I take this opportunity to wish everyone a very Happy New Year. Let’s hope it’s a better year for Auckland Council too. Last month I remarked on the growing unpopularity of the Super City and its ‘council controlled’ Auckland Transport and predicted the new government sooner or later will have to do something about it. Auckland Transport (AT) especially has become a lightning rod for public discontent. Easily the majority of the complaints I receive as a councillor relate to AT’s failings. As I mentioned last month there is growing frustration across my ward, from Westmere to Parnell, at AT’s interpretation of what ‘public consultation’ means, especially in relation to cycleways and the removal of on-street car parks. What has happened at Grey Lynn is particularly unfortunate. Back in 2016 (against the advice of myself and the Waitematā Local Board), AT log-rolled through the cycleway consultation process during the local body election interregnum. There was little apparent willingness to take into account community views. I know because I actually tried to participate, suggesting to AT officers that they trial a protected cycleway down the median strip in the centre of the road. This approach is used successfully overseas and does not impinge on car parks or traffic lanes. It’s a smart use of a very limited resource. But the AT people were not interested, it seems they had already made up their minds. Now cycleway construction in Grey Lynn and Westmere has raised a firestorm of opposition. Something similar is likely to happen in Parnell too if AT does not change its approach. AT is proposing cycle lanes for both sides of Gladstone Road, which will take out a lot of parking, some of it vital for the small retailers, and important for visitors to the Rose Gardens and the Holy Trinity Cathedral. This is causing major concern for local residents represented by the Parnell Community Committee and the Parnell Business Association. At the same time AT is planning major changes to parking rules, ‘parking improvements’, for the oldest parts of Parnell. Residents with no off-street parking are very worried about losing the right to park outside their homes. I attended the recent public consultation for local residents held in the annex of the Cathedral. AT was represented by a personable, polite man but I soon learned he was under strict orders from a committee of AT bureaucrats who apparently had very firm ideas on what they intended to do. That, I pointed out to him, is not the legal meaning of consultation – which is one has to be prepared to listen and to change one’s mind. I hope he does listen or rather the committee of bureaucrats he answers to does, otherwise Parnell is likely to see a repetition of the strife we are seeing in Grey Lynn. This is all avoidable. Auckland Transport after much trial and error has developed residential parking schemes in St Mary’s Bay and Freemans Bay which work well. It bemuses me why they just don’t apply similar rules to Parnell. This will solve the main concern for residents, losing their parks outside their homes. As I have reminded AT officers on numerous occasions, some parts of Auckland, mainly around the inner city were built in the 19th century before the invention of the motorcar, other more outer suburbs were built because of the motorcar. One size does not fit all.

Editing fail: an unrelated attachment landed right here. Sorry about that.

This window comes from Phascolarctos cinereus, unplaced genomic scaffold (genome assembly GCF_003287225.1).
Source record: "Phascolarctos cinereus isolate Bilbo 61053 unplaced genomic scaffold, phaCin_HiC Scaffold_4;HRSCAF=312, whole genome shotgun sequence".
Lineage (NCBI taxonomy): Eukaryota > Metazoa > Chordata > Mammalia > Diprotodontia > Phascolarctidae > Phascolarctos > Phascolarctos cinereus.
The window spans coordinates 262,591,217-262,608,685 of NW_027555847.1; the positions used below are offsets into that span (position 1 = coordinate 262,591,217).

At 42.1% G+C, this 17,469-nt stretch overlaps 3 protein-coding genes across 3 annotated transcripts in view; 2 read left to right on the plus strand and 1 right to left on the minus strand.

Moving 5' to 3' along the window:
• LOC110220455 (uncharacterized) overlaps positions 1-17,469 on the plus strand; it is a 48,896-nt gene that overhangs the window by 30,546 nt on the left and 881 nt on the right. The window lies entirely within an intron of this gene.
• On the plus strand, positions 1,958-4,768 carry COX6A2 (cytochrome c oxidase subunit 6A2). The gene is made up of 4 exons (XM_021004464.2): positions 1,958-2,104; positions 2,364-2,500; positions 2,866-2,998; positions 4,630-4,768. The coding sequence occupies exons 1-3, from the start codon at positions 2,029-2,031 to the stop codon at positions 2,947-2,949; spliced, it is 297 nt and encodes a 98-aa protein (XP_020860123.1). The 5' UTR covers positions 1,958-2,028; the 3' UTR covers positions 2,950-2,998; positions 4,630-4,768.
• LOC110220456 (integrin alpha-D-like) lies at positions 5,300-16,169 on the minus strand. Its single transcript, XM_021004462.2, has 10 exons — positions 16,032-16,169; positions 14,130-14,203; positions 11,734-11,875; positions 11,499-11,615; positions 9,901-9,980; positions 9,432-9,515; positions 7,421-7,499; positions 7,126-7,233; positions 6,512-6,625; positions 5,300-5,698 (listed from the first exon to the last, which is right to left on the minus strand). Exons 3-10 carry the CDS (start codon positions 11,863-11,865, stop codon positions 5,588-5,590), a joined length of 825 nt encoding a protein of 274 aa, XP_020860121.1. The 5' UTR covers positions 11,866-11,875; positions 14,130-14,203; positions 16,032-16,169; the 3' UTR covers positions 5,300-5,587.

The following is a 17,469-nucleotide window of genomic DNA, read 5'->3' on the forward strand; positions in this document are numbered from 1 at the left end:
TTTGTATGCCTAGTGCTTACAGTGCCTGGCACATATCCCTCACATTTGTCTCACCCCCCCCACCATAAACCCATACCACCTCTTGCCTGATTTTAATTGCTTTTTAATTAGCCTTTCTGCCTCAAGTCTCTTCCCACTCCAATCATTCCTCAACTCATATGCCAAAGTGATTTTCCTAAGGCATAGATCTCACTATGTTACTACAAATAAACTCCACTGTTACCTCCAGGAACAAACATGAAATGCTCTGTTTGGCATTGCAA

Another concern is AT’s nine month stop work at Parnell Station where despite the station not being anywhere near complete, and way-finding signage to the Museum non-existent for visitors from the city, patronage is up by a third to 1833 boardings per week as at October. A collective of artists, Te Tuhi Centre for Arts, has recently expressed interest in leasing the historic station building as a studio but needs AT to complete construction of the platform stairs and connect services. The precast concrete staircases having been lying at the site for so long now that they are barely visible in the long grass and weeds that have grown up around them. Meanwhile work on the proposed connecting walkway to Nicholls Lane and Stanley Street essential for those commuting to the university that AT promised would be completed late in December has not even started at the time of writing.
Happily for AT and all the rest of us, the Auckland Transport board has appointed a new chief executive. It is my hope Shane Ellison will be the proverbial new broom who will bring about a much needed culture change at Auckland Transport. Now that would be a great new year present for everyone.
This article appeared in the Jan/Feb 2018 issue of The Hobson.